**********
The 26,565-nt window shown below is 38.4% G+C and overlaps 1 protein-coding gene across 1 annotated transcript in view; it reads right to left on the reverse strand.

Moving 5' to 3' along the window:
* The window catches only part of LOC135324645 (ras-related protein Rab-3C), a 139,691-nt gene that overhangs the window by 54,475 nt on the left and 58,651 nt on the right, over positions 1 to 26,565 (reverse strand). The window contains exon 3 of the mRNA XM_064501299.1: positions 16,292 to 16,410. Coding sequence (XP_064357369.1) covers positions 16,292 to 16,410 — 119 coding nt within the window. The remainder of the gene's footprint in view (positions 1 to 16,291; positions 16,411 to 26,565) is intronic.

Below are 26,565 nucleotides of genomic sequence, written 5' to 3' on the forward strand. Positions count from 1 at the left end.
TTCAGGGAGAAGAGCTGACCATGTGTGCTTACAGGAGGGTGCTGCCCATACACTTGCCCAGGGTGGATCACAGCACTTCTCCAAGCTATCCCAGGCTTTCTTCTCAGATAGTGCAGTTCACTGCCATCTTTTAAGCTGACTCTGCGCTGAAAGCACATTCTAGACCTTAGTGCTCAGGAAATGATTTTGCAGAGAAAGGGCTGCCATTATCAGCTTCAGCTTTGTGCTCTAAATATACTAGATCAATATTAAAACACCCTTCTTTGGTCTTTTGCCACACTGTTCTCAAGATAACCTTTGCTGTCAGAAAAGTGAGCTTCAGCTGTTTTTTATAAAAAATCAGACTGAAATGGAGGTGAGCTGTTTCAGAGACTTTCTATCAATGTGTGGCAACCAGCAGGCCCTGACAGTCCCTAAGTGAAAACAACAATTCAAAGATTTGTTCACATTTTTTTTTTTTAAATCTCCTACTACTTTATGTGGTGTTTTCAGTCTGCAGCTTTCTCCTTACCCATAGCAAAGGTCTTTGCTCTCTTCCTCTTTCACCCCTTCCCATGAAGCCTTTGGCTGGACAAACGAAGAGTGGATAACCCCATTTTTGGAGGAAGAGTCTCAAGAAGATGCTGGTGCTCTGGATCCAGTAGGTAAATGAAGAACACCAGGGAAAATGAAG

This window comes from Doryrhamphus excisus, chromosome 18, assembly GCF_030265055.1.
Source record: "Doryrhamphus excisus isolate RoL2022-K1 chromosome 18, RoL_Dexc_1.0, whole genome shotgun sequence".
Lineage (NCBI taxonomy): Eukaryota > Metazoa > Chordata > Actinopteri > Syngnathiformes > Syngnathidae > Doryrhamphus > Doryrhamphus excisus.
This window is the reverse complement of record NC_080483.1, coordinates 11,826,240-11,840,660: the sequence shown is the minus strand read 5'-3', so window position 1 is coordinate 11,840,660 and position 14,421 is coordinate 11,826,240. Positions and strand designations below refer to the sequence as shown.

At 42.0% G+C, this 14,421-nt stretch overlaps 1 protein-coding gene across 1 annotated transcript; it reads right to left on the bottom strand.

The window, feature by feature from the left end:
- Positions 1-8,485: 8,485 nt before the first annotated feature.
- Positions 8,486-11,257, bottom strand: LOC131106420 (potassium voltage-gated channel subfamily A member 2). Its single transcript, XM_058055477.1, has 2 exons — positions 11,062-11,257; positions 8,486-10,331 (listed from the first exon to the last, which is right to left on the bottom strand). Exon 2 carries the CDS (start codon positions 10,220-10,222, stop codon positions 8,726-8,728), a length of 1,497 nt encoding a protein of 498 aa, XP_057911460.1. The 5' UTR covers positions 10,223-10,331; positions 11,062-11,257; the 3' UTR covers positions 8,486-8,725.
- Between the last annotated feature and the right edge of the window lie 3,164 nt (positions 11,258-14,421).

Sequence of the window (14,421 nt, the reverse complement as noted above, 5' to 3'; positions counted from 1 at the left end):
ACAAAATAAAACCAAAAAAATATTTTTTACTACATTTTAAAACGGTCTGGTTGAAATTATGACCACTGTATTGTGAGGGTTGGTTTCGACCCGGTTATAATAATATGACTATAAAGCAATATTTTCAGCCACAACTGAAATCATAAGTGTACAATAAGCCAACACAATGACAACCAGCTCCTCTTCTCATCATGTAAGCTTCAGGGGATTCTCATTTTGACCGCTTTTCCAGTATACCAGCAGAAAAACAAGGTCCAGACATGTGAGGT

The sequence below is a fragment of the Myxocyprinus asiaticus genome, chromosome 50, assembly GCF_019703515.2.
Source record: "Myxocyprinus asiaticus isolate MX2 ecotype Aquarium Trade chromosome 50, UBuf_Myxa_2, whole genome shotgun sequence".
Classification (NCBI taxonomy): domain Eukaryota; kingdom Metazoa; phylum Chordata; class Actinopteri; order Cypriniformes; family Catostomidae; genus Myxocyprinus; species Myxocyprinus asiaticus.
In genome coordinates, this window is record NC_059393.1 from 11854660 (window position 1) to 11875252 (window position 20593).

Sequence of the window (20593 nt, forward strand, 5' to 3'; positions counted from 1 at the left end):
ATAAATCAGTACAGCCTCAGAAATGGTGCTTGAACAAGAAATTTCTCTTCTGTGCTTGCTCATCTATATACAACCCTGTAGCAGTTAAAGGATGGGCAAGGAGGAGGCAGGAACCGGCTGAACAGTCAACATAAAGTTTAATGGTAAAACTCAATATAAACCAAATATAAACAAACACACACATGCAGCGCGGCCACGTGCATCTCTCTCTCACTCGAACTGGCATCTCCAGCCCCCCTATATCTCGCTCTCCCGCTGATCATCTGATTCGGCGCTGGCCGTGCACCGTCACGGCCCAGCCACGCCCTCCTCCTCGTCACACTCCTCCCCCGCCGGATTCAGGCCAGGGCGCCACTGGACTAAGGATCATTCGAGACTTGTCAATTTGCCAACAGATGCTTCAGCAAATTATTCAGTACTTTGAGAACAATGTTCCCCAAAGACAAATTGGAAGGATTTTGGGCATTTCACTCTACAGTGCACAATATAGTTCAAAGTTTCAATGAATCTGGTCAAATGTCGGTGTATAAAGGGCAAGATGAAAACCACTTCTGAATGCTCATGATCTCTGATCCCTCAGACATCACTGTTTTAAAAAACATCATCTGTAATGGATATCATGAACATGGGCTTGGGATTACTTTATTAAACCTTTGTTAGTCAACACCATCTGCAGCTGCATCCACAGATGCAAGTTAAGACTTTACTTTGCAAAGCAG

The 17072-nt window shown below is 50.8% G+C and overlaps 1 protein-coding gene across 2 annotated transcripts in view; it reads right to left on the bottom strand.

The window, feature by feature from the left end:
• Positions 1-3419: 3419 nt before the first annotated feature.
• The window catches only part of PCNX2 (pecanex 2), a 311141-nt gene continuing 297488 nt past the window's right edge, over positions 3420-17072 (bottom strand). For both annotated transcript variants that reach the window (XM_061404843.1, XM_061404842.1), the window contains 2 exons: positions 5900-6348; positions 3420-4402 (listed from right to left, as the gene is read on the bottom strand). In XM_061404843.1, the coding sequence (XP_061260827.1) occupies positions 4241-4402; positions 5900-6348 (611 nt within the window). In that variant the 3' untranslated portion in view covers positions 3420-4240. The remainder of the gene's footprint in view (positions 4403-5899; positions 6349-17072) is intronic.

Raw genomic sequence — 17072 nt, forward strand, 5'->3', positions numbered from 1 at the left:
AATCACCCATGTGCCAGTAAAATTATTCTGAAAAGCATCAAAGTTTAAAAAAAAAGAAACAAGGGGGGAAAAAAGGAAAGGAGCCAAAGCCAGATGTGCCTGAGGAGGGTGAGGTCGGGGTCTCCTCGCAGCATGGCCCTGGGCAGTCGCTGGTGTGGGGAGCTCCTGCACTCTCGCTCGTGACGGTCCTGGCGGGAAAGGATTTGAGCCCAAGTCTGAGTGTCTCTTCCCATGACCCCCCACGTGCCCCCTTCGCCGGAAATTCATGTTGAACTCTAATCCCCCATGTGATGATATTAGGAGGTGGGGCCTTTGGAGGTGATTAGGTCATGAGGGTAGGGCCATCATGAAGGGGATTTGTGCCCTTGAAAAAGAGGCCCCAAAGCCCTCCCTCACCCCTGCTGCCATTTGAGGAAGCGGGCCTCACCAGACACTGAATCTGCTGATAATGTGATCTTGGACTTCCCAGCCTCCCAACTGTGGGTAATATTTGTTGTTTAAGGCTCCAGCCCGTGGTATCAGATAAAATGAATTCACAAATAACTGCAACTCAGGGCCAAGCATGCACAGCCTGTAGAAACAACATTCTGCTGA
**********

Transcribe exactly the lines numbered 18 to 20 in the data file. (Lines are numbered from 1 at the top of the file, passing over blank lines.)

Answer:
Source record: "Myxocyprinus asiaticus isolate MX2 ecotype Aquarium Trade chromosome 50, UBuf_Myxa_2, whole genome shotgun sequence".
Classification (NCBI taxonomy): domain Eukaryota; kingdom Metazoa; phylum Chordata; class Actinopteri; order Cypriniformes; family Catostomidae; genus Myxocyprinus; species Myxocyprinus asiaticus.
In genome coordinates, this window is record NC_059393.1 from 11854660 (window position 1) to 11875252 (window position 20593).